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Asian stocks rise after Wall St slips closer to bear market

May 20, 2022 GMT
A currency trader watches monitors at the foreign exchange dealing room of the KEB Hana Bank headquarters in Seoul, South Korea, Friday, May 20, 2022. Asian stock markets rose Friday after Wall Street fell closer to bear territory, China cut a key interest rate and Japanese inflation edged higher. (AP Photo/Ahn Young-joon)
A currency trader watches monitors at the foreign exchange dealing room of the KEB Hana Bank headquarters in Seoul, South Korea, Friday, May 20, 2022. Asian stock markets rose Friday after Wall Street fell closer to bear territory, China cut a key interest rate and Japanese inflation edged higher. (AP Photo/Ahn Young-joon)
A currency trader watches monitors at the foreign exchange dealing room of the KEB Hana Bank headquarters in Seoul, South Korea, Friday, May 20, 2022. Asian stock markets rose Friday after Wall Street fell closer to bear territory, China cut a key interest rate and Japanese inflation edged higher. (AP Photo/Ahn Young-joon)
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A currency trader watches monitors at the foreign exchange dealing room of the KEB Hana Bank headquarters in Seoul, South Korea, Friday, May 20, 2022. Asian stock markets rose Friday after Wall Street fell closer to bear territory, China cut a key interest rate and Japanese inflation edged higher. (AP Photo/Ahn Young-joon)
1 of 3
A currency trader watches monitors at the foreign exchange dealing room of the KEB Hana Bank headquarters in Seoul, South Korea, Friday, May 20, 2022. Asian stock markets rose Friday after Wall Street fell closer to bear territory, China cut a key interest rate and Japanese inflation edged higher. (AP Photo/Ahn Young-joon)

BEIJING (AP) — Asian stock markets rose Friday after Wall Street fell closer to bear territory, China cut a key interest rate and Japanese inflation edged higher.

Market benchmarks in Shanghai, Tokyo, Hong Kong and Sydney advanced. Oil prices fell more than $1 per barrel.

Wall Street’s benchmark S&P 500 index lost 0.6% on Thursday as rising interest rates, Russia’s war on Ukraine and a Chinese economic slowdown added to investor unease. The benchmark is down 18.7% from its January high and close to the 20% decline that defines a bear market.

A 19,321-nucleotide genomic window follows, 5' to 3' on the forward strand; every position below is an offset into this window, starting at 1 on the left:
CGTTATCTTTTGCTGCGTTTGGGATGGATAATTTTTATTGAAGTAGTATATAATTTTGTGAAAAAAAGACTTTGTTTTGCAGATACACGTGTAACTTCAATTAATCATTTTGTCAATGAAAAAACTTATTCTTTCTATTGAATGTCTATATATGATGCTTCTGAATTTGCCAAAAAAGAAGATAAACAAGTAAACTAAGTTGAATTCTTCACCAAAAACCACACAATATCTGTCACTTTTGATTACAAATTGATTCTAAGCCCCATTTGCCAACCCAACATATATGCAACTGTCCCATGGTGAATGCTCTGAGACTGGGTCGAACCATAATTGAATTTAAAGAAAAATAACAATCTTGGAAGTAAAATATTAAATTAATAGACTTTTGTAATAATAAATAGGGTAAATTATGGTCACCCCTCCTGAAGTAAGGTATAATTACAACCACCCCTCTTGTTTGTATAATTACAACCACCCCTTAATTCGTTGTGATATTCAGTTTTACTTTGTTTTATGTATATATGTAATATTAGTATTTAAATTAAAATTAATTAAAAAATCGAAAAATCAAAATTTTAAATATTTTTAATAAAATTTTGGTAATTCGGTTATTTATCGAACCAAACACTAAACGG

“This is unlikely to be rock bottom, given the tightening of financial conditions ahead,” said Tan Boon Heng of Mizuho Bank in a report. “Reality may again be harsher than expectations.”

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The Shanghai Composite Index rose 0.7% to 3,118.79 after the Chinese central bank reduced its rate on a five-year loan in a move that would shore up weak housing sales by cutting mortgage costs. The one-year loan rate that affects commercial borrowers was left unchanged.

That suggests Beijing is “trying to keep easing targeted and that we shouldn’t expect large-scale stimulus,” said Julian Evans-Pritchard of Capital Economics in a report.

The Nikkei 225 in Tokyo jumped 1.2% to 26,712.36 after the government reported inflation rose to 2.5% in April from the previous month’s 1.3%. It was the first time since 2008 that inflation has risen above the Japanese central bank’s 2% target.

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Core inflation, which excludes fresh food and energy, rose to 2.1% from 1.5%, the highest level since 2015, allowing for tax hikes. But the central bank is unlikely to alter its low interest rate policies given the weakness of the economy, which contracted in the last quarter, economists said.

With “GDP yet to surpass its pre-virus level and wage growth still subdued, that won’t convince the Bank (of Japan) that tighter monetary policy is required,” Marcel Thieliant of Capital Economics said in a commentary.

The Hang Seng in Hong Kong gained 1.8% to 20,484.02 and the Kospi in Seoul advanced 1.5% to 2,633.92.

Sydney’s S&P-ASX 200 added 1% to 7,138.70. New Zealand and Southeast Asian markets also rose.

On Wall Street, the S&P 500 fell to 3,900.79. The Dow Jones Industrial Average fell 0.8% to 31,253.13. The Nasdaq slipped 0.3% to 11,388.50.

Investors are watching the Federal Reserve for hints of further interest rate hikes to cool inflation that is running at a four-decade high. Fed Chair Jerome Powell said this week the U.S. central bank might take more aggressive action if price pressures fail to ease.

Traders also are uneasy about China’s economy after official data showed factory and consumer activity in April were weaker than forecast after Shanghai and other industrial centers shut down to fight coronavirus outbreaks.

U.S. tech stocks fell Thursday, accounting for a big share of the S&P 500′s drop.

Cisco Systems slumped 13.7% after the seller of routers and switches cut its profit forecast amid supply chain constraints. Synopsis jumped 10.3% after the software company raised its financial forecasts for the year.

Retailers and other companies that rely on direct consumer spending mostly rose. Amazon added 0.2% and Expedia climbed 5.3%.

In energy markets, benchmark U.S. crude lost $1.22 to $108.67 per barrel in electronic trading on the New York Mercantile Exchange. The contract rose $2.62 on Thursday to $112.21. Brent crude, the price basis for international oil trading, shed 84 cents to $111.20 per barrel in London. It gained $2.93 the previous session to $112.04.

The dollar gained to 127.85 yen from Thursday’s 127.74 yen. The euro declined to $1.0565 from $1.0598.